At the poster sale at the beginning of this semester, I found a picture of Marx, Lenin, Mao and Stalin dancing at a party sipping champagne. There was another nearby of Mao as a DJ in a birthday hat. A facsimile of a McCarthy-era toilet paper ad showed a grumpy Slav with the caption, “Is your washroom breeding Bolsheviks?” Just a floor below in the bookstore there’s a T-shirt —we’ve all seen it— “People’s Republic of Swarthmore,” complete with hammer and sickle. The merchandise is funny; I even bought one of the posters. But it reminded me that some at Swarthmore still take communism seriously, or at least don’t view it negatively.
Why is communism still “cool”— among people who otherwise talk of social justice and equality — when its history is fraught with crime, inhumanity, and violence? One answer is propaganda: Western sympathizers have tried to separate theoretical communism from its merciless doers. Another is fantasy: these ideas appeal to a utopianism that, though soaked with the blood of innocents, remains attractive. Unfortunately, the truth doesn’t conform to the excuses of backpedaling Marxists. Communism can’t be separated from the criminals who have acted in its name, and nourishing utopian dreams is a waste of time.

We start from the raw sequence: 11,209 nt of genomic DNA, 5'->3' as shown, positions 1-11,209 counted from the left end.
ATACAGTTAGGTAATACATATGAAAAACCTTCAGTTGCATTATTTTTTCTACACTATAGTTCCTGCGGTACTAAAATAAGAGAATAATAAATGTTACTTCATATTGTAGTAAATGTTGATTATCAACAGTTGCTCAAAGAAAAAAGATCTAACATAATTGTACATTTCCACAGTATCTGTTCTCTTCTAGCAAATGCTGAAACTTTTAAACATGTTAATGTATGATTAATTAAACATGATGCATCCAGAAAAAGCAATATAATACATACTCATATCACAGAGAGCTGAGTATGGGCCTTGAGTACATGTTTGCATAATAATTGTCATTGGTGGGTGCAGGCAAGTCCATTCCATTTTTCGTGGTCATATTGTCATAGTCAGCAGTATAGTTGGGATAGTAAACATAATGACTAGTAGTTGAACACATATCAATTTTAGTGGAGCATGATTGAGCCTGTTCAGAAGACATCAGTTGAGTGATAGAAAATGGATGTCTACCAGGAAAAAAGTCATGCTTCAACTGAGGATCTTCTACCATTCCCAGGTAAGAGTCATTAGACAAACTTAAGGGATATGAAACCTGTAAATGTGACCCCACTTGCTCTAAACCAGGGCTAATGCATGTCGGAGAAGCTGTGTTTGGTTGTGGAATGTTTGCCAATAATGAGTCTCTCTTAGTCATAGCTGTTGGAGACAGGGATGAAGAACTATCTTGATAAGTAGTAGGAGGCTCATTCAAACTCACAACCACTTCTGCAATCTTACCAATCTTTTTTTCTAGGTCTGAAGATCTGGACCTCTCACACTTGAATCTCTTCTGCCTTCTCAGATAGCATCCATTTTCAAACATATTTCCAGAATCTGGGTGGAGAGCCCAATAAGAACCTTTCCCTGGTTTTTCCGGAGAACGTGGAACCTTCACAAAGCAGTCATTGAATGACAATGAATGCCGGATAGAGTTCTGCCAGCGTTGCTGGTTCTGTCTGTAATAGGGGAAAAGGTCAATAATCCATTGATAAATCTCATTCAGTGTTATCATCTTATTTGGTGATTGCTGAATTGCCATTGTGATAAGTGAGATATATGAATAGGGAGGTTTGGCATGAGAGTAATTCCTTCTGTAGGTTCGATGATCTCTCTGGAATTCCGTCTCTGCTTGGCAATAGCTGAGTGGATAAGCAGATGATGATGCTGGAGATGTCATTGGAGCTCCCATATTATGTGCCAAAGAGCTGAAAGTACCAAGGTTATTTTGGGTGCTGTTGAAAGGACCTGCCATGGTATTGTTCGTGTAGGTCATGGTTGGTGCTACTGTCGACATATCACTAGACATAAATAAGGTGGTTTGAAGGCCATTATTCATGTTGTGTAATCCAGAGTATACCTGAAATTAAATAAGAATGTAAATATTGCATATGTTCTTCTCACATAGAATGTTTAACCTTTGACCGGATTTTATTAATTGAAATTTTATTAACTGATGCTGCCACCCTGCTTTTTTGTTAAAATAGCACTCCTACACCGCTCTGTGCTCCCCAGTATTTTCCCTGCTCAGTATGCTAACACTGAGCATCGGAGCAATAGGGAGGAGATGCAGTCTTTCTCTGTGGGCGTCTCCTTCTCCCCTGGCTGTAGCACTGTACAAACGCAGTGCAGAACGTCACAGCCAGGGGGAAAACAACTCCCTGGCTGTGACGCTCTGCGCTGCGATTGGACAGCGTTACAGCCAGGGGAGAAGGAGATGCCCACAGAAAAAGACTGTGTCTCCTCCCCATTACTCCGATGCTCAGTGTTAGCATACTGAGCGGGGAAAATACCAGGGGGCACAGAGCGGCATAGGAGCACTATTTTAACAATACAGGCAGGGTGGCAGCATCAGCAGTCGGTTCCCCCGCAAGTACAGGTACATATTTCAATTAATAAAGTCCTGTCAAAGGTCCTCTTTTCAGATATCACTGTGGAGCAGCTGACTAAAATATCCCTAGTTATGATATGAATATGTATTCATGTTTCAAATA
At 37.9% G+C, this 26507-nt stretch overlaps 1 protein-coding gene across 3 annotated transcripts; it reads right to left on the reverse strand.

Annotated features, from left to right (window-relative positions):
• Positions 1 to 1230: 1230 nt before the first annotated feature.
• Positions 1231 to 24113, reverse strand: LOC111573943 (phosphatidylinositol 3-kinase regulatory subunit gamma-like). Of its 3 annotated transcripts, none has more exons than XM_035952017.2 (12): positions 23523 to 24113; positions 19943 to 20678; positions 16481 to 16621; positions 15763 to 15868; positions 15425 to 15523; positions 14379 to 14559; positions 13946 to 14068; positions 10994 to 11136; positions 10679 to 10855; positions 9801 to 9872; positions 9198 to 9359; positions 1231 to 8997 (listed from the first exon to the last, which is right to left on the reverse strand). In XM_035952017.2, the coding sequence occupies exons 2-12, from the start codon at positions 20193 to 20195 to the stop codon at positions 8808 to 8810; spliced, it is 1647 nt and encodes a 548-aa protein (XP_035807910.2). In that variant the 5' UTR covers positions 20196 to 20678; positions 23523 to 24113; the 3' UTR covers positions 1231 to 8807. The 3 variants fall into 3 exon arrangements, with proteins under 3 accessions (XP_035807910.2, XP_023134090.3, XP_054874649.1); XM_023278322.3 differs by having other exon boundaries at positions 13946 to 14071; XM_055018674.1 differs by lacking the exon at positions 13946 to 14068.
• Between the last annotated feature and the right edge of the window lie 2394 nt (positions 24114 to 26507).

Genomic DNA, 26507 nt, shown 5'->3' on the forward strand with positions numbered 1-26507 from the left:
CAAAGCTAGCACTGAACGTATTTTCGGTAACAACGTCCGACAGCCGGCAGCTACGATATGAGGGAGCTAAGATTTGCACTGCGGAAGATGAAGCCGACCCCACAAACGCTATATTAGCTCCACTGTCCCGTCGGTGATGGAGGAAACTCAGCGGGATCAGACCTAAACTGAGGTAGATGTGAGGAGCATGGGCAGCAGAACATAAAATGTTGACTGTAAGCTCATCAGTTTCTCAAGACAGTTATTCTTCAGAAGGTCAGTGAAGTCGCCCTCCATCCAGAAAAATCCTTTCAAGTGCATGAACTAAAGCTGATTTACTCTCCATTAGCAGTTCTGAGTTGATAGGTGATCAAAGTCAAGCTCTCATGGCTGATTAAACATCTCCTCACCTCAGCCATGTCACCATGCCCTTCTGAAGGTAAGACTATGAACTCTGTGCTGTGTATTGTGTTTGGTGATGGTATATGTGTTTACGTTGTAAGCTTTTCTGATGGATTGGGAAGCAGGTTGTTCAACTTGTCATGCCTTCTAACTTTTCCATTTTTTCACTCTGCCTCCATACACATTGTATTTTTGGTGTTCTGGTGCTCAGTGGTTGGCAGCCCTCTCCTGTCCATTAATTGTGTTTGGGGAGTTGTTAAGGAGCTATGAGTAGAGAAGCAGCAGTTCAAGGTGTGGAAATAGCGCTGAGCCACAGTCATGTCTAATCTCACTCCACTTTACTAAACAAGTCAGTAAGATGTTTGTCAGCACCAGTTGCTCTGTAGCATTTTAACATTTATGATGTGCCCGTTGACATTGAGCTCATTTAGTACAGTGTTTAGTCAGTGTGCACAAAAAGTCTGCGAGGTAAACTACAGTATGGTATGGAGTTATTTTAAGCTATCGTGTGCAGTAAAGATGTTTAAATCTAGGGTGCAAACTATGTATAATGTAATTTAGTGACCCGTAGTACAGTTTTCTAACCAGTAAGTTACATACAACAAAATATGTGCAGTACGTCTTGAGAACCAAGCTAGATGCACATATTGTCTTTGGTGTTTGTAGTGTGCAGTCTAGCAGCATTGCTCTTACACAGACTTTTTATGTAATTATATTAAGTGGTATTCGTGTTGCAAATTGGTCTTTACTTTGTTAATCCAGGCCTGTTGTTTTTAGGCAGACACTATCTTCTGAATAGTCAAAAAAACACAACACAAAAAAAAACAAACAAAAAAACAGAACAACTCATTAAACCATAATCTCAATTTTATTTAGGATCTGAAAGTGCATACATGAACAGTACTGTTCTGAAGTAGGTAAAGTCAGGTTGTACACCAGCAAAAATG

First let’s start with the bare facts. Just how bad is communism? It is, arguably, the most deadly ideology in history. Over and over again, communist regimes have crossed every line, violated every boundary, trampled on human dignity worldwide. Stalin presided over a vast network of slave labor, uprooted and nearly destroyed scores of cultures, slaughtered at least 20 million Soviets, and terrorized millions more. Mao and his wife assaulted Chinese society, chaining people to collective farms, murdering as many as 60 million Chinese. The list goes on: in Castro’s Cuba, repression rapidly became the norm; dissidents were arrested, tortured or executed, and the country is still replete with human rights abuses, scoring a paltry 170th out of 180 countries on the 2014 Press Freedom Index. East Germany’s Stasi was the Eastern Bloc’s most sophisticated engine of authoritarianism, infiltrating every aspect of private life, turning neighbors against one another, and seizing people in the middle of the night. China and Russia, Germany and Cuba, dozens of others: communist countries in all parts of the globe tend to become tyrannical nightmares.